photo: Carolyn Meyers
Anyone who’s had breast cancer (or loves someone who has had it) is “aware” of the disease. So when October rolls around each year and those phone calls, marathons, and flyers start coming around, reminding everyone that it’s “breast cancer awareness” month, I just want to close my eyes and ears. Yes, I know all about breast cancer, I’m perfectly well aware of it, and I don’t want to think about it anymore, thank you very much. I’ve never been a big advocate of pink ribbons, pink bracelets or pink hats. Actually, until I had breast cancer, I loved the color pink. But now it sort of makes me cringe.
So why, you might wonder, did I then partake in an event this past weekend, the sole purpose of which was to promote breast cancer awareness and raise money for the breast cancer nonprofit Susan G. Komen? Well, to be perfectly honest, one of the reasons was because it seemed like a great excuse to hang out with my brother (whose idea it was to attend). The other reason was because the event was held in the beautiful Adirondack Mountains, at a lovely lake, and involved kayaking into the middle of the water and forming a huge “raft” of nearly 2000 kayaks and canoes. In fact, we were trying to beat the Guinness World Record and apparently we did! Go to http://www.onesquaremileofhope.org for details.
So it was a lovely day and wearing a pink hat and bracelet seemed a small price to pay on my part. A funny thing happened, too, while I was sitting in my kayak in the middle of that raft of humanity, all of us gathered there to support a cure for breast cancer. I looked around and noticed that there were people of just about every age, size, shape, color, gender, etc. because (yes, we’ve all heard this before) breast cancer—or any cancer—isn’t just about the person who “gets it.” It’s also about their parents, their children, their spouses, siblings, friends, lovers, neighbors, their co-workers, and anyone else who loves or knows them. Breast cancer is not just about some middle-aged lady in a pink T-shirt and pink hat: it’s about everyone.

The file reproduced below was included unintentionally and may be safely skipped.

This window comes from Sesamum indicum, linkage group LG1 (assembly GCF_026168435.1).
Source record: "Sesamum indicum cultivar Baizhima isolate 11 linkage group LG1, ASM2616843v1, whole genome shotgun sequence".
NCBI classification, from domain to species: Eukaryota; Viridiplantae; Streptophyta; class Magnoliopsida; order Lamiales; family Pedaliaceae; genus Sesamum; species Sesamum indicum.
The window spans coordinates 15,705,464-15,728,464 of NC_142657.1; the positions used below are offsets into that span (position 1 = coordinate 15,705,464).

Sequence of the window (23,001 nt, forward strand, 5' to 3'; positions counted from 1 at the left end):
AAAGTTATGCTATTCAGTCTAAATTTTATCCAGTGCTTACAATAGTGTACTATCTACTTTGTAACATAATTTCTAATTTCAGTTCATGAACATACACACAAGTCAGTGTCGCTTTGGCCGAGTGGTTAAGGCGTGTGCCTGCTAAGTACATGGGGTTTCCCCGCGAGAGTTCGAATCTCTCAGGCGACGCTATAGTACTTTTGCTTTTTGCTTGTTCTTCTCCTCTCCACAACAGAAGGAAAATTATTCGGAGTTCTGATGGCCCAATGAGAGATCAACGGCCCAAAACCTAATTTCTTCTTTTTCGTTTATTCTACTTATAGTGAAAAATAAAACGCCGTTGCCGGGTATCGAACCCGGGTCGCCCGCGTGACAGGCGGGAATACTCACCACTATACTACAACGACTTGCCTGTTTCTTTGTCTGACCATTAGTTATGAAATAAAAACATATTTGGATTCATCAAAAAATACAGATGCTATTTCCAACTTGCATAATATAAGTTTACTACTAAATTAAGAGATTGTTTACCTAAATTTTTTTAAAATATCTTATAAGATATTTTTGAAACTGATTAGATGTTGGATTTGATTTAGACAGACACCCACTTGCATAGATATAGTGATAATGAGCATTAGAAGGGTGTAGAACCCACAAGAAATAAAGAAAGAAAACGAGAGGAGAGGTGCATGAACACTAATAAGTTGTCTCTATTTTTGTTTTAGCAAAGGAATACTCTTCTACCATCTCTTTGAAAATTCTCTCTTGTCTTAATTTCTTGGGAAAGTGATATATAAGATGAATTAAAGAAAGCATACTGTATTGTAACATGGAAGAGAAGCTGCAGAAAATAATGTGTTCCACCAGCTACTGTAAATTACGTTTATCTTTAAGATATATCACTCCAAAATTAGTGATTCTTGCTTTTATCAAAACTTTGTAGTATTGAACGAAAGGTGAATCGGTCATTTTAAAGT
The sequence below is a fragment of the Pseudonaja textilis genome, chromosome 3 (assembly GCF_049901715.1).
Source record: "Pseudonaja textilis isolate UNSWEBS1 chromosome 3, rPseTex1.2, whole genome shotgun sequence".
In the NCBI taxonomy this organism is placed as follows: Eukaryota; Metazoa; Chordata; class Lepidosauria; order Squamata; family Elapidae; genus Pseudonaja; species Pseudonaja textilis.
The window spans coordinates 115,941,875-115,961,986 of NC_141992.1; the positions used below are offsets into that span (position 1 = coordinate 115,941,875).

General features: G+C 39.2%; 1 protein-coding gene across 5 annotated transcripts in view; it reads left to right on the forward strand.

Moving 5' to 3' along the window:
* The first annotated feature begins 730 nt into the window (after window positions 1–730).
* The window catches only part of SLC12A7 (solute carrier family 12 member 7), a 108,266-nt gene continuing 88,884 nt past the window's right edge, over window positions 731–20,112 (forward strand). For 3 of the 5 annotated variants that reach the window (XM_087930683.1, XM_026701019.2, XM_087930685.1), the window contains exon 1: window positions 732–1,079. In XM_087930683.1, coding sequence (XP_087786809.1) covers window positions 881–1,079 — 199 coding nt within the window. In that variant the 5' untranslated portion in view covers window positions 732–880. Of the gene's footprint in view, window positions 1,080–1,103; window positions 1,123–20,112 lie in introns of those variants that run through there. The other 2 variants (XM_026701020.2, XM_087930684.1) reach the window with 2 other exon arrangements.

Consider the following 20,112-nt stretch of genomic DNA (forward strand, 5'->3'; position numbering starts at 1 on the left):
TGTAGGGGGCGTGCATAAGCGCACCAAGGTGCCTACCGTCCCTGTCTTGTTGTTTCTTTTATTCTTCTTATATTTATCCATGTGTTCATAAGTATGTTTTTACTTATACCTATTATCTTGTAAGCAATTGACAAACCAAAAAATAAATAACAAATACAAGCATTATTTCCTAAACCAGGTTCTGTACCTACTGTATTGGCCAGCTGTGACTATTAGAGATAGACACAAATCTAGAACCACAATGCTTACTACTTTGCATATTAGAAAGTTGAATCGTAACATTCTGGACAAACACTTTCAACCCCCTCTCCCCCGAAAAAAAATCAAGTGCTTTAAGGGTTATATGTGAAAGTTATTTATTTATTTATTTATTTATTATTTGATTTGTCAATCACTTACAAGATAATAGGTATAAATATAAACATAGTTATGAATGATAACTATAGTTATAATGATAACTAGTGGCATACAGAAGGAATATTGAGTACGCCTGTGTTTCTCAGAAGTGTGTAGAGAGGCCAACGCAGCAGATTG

Participating in this event did make me more aware, not only of the way cancer touches so many lives, but of the larger issue of what we are doing to this planet to make this possible. The more we poison and abuse our environment, I believe, the more this cancer---and other types of cancer—will grow and spread. In fact, in just the past year I have learned of so many more friends and acquaintances who have been diagnosed---one as young as 23—that it boggles my mind. Every time I turn around, there it is. My prayers, every day, are filled with people whom I personally know who have cancer. And I imagine that yours are, too. (If you don’t pray, I know you’re sending out healing vibes.)
Thus, no one has to remind me about breast cancer. But sitting in my kayak on a sparkling blue lake, I was reminded of how we are ALL in this together. This raft will sink or float depending on what we as a species do. Will we continue to torment our planet, or learn to nurture, replenish, and respect this sacred orb upon which we live?
The fact that nearly 2000 kayakers showed up at a remote Adirondack lake gives me hope, and hope is certainly part of the equation.If the spirit moves you during the month of October or any other month, go to Susan G. Komen (http://ww5.komen.org/) to make a donation, or drop one at my special cause, Army of Women (http://www.armyofwomen.org). But even more importantly, let’s do everything in our power to stop poisoning our planet—which, we now know for certain--is a not-very-roundabout way of poisoning ourselves, and the ones we love.
Kathy and Carolyn at Fourth Lake
At last count, 1,925 kayaks and canoes (plus passengers) at the One Square Mile of Hope breast cancer fundraising event for Susan G. Komen for the Cure in Inlet, New York. The event will be listed in the Guinness Book of World Records.